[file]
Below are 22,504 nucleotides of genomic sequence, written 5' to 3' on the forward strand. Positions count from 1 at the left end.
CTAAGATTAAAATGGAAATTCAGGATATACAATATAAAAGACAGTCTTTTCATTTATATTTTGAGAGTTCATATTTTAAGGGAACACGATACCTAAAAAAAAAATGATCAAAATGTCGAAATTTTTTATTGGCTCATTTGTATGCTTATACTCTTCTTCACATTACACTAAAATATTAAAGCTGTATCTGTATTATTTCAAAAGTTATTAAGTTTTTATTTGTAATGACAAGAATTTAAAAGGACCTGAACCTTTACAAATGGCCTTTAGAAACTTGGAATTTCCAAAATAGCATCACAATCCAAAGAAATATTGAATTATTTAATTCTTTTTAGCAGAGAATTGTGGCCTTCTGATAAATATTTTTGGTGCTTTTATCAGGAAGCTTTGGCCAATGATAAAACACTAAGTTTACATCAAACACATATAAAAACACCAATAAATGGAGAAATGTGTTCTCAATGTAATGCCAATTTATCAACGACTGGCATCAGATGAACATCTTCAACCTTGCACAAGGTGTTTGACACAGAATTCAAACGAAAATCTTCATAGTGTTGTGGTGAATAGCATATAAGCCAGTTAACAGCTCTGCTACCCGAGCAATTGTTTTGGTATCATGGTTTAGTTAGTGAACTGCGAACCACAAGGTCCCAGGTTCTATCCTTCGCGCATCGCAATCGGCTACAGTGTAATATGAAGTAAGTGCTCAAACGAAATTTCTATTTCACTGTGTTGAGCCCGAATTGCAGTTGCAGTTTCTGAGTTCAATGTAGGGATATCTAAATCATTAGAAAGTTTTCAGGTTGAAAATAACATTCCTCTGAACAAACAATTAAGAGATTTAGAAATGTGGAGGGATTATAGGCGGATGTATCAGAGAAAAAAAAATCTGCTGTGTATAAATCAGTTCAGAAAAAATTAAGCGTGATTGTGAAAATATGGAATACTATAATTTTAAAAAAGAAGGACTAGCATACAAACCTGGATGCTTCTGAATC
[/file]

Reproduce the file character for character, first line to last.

Below are 22,504 nucleotides of genomic sequence, written 5' to 3' on the forward strand. Positions count from 1 at the left end.
CTAAGATTAAAATGGAAATTCAGGATATACAATATAAAAGACAGTCTTTTCATTTATATTTTGAGAGTTCATATTTTAAGGGAACACGATACCTAAAAAAAAAATGATCAAAATGTCGAAATTTTTTATTGGCTCATTTGTATGCTTATACTCTTCTTCACATTACACTAAAATATTAAAGCTGTATCTGTATTATTTCAAAAGTTATTAAGTTTTTATTTGTAATGACAAGAATTTAAAAGGACCTGAACCTTTACAAATGGCCTTTAGAAACTTGGAATTTCCAAAATAGCATCACAATCCAAAGAAATATTGAATTATTTAATTCTTTTTAGCAGAGAATTGTGGCCTTCTGATAAATATTTTTGGTGCTTTTATCAGGAAGCTTTGGCCAATGATAAAACACTAAGTTTACATCAAACACATATAAAAACACCAATAAATGGAGAAATGTGTTCTCAATGTAATGCCAATTTATCAACGACTGGCATCAGATGAACATCTTCAACCTTGCACAAGGTGTTTGACACAGAATTCAAACGAAAATCTTCATAGTGTTGTGGTGAATAGCATATAAGCCAGTTAACAGCTCTGCTACCCGAGCAATTGTTTTGGTATCATGGTTTAGTTAGTGAACTGCGAACCACAAGGTCCCAGGTTCTATCCTTCGCGCATCGCAATCGGCTACAGTGTAATATGAAGTAAGTGCTCAAACGAAATTTCTATTTCACTGTGTTGAGCCCGAATTGCAGTTGCAGTTTCTGAGTTCAATGTAGGGATATCTAAATCATTAGAAAGTTTTCAGGTTGAAAATAACATTCCTCTGAACAAACAATTAAGAGATTTAGAAATGTGGAGGGATTATAGGCGGATGTATCAGAGAAAAAAAAATCTGCTGTGTATAAATCAGTTCAGAAAAAATTAAGCGTGATTGTGAAAATATGGAATACTATAATTTTAAAAAAGAAGGACTAGCATACAAACCTGGATGCTTCTGAATC